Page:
Plainly she had been bound by thongs of rawhide, for one yet hung from her wrist. Much of her body was bare, her greatest garment was a deerskin robe held in her hand as she ran.

Because of this, could he see that her body and her arms were decorated with ceremonial symbols in the sacred colors, and the painting of them was not complete. It was evident she had been chosen for the forest dance of the maidens who were young. It was plain also that she had resisted, and had in some way broken from the people.

At the something other than fear in his eyes, she gained courage, and at the bluebird's wing in his head band, she stared and touched the one in her own braids, and then touched her own breast.

“Doli (Blue Bird)—me!” she said appealingly. “Navahu”—then she held her hand out as though measuring the height of a child.—“Te-hua—me!”

“Te-hua!”—he caught her hand and knew that she was not a vision, though he had first known of her in a vision. She was a living maid, and twice on wilderness trails had she come to him!

“Te-hua—you?” he half whispered, but in Te-hua words she could not answer him—only begged rapidly in Navahu for protection—and motioned with fear towards the villages where the tombé was sounding.

To give help to an escaped captive of Te-gat-ha while on the trail to ask friendship of Te-gat-ha, was an act not known in Indian ethics—but as when he had been wakened by her in the cañon of the high walls—so it was now—the outer world drifted far, and the eyes of the girl—pleading—were the only real things. In his hours on the trail through the forest he had thought the ever-present picture of her in his heart might be strange new magic for his undoing, but to hear her tremulous girl voice:—and to see the broken thong, and the symbols of the most primitive of tribal dances, drove into forgetfulness the thought of all magic that was false magic. The gods had sent the vision of her in the dawn of the sacred mountain, that he—Tahn-té—might know her for his own when she crossed his trail for help. The Navahu goddess of the earth jewel had surely sent her—else why the pair of blue wings between them? The symbolism of it was conclusive to the Indian mind, and he reached out his hand.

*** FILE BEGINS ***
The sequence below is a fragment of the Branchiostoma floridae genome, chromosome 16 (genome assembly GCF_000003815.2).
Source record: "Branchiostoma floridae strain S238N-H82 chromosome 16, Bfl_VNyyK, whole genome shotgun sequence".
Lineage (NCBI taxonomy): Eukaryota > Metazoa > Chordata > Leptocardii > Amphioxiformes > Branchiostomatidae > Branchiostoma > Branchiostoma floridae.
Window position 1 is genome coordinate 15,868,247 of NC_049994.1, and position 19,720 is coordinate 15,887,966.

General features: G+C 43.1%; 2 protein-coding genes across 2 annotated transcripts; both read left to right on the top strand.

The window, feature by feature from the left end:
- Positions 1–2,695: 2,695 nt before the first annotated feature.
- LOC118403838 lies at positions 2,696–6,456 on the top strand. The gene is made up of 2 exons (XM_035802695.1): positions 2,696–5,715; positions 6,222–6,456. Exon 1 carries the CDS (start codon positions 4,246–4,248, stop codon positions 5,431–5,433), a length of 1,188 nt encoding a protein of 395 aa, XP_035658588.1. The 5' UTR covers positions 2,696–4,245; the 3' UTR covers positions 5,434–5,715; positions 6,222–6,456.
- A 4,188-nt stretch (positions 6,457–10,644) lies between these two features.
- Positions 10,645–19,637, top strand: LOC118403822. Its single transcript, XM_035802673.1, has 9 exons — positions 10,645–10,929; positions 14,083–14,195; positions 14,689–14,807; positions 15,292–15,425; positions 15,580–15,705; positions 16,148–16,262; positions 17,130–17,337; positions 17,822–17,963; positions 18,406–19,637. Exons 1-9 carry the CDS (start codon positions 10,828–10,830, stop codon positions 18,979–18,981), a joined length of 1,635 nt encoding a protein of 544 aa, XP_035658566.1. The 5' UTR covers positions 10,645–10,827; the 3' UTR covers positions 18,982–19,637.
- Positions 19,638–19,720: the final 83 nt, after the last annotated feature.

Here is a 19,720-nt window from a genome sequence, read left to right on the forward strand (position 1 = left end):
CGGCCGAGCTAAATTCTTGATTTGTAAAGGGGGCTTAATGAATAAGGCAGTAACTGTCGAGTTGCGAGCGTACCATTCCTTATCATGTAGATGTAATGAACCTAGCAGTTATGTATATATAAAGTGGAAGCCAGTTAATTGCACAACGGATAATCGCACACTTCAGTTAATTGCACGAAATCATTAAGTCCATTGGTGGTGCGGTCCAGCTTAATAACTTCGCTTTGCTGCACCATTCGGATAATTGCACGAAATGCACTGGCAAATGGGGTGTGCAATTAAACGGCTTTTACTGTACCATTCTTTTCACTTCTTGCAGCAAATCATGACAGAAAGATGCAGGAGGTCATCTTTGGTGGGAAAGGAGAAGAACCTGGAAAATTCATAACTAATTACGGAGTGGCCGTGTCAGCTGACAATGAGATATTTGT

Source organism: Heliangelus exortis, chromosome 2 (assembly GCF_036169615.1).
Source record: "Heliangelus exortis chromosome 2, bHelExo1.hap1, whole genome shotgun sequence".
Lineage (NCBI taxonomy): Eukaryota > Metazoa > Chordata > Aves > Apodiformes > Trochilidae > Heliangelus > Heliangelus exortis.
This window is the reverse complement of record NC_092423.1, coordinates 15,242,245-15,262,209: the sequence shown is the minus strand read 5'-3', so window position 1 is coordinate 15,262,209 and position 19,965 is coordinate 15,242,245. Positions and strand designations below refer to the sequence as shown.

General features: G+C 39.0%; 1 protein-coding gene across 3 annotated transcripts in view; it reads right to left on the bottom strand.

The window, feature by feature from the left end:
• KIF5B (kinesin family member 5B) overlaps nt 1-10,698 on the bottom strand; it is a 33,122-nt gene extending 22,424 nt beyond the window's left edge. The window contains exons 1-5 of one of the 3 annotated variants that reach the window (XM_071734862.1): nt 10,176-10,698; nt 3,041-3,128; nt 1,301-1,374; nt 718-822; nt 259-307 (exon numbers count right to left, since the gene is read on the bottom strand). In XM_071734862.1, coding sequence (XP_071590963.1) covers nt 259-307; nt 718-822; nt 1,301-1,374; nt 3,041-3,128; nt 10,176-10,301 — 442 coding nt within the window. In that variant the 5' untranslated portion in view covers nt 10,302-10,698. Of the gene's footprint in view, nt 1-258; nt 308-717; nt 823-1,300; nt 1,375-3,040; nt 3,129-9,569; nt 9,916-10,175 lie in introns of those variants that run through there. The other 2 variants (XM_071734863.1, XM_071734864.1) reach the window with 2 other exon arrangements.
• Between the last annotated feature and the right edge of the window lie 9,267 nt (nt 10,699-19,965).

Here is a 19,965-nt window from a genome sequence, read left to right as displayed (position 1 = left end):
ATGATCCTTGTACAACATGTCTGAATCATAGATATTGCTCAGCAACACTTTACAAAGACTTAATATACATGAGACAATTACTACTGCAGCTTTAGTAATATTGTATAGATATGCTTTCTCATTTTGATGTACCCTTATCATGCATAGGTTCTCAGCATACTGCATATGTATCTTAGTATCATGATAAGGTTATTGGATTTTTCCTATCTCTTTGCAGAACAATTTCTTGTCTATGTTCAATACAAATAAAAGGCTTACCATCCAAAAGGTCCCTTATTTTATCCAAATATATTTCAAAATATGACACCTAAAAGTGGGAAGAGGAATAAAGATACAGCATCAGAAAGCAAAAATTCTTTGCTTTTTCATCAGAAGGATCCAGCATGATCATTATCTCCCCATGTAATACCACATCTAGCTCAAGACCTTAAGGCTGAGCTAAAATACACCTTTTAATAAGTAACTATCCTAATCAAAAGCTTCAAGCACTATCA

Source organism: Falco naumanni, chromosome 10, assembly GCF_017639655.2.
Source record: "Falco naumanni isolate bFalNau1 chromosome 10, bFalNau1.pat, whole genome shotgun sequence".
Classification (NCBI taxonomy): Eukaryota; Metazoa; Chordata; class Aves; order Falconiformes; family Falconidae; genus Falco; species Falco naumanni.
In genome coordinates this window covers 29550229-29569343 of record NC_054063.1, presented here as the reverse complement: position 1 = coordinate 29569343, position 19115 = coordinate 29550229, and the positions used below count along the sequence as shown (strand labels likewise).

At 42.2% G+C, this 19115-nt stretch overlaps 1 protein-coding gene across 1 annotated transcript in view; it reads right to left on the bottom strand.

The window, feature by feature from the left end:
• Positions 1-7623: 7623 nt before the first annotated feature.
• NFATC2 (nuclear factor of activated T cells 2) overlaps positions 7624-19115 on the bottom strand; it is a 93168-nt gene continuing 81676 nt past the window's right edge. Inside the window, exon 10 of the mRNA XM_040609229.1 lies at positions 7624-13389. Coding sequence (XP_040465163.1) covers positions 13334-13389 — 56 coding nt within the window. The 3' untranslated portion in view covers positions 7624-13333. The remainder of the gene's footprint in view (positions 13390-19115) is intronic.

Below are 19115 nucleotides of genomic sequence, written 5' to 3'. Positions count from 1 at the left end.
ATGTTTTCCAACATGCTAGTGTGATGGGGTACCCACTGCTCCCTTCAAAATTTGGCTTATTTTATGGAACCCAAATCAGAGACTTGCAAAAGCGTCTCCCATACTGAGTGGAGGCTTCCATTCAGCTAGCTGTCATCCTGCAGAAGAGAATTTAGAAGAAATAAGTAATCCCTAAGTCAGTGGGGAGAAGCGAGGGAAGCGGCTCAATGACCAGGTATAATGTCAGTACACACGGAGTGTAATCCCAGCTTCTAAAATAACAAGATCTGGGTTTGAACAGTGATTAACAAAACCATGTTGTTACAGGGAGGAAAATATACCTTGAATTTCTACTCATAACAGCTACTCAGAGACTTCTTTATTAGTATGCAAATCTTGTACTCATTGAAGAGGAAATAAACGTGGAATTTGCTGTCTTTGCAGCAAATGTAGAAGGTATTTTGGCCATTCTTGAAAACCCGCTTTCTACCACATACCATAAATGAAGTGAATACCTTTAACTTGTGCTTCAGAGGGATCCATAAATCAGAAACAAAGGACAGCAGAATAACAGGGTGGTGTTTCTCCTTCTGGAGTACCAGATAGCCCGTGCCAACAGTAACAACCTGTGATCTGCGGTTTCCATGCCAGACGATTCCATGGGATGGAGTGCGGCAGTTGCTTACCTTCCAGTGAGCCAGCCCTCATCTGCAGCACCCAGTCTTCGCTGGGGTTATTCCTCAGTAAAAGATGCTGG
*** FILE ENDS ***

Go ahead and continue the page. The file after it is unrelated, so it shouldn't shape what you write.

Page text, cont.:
“Come!” he said gently. “Little sister,—come you with me!”

                  * * * * *

When the sentinel on the wall of Te-gat-ha sighted a strange runner who ran to them, and ran with swiftness, the word went to the governor, and he sent his man of the right hand to the gate of the wall.

In times of feasts these two had met before the days when the prayers were listened to by Tahn-té, and the greeting given to the visitors was a greeting to a friend.

As they crossed the court, Tahn-té could see that confusion and alarm was there. A woman who had been chidden was weeping, and the governor of war had his scouts at the place in the wall where the water ran under the bridge of the great logs—that was the only place where one could creep through without passing the gates, where the sentinel could always see.

“She is a witch!” wailed the woman who was in tears—“The painting was being done on her,—she would have been complete—and then it was the pot boiled over in the ashes:—they blinded my eyes, and the child was in the ashes also, and the body of him was burned. Could I see the witch when my eyes were blind? Could I hear the witch when my child screamed? Could I know she would cover herself with a deer skin and go into the ground, or into the clouds? On no trail of earth can you find her. She is a witch who brings bad luck to my house!”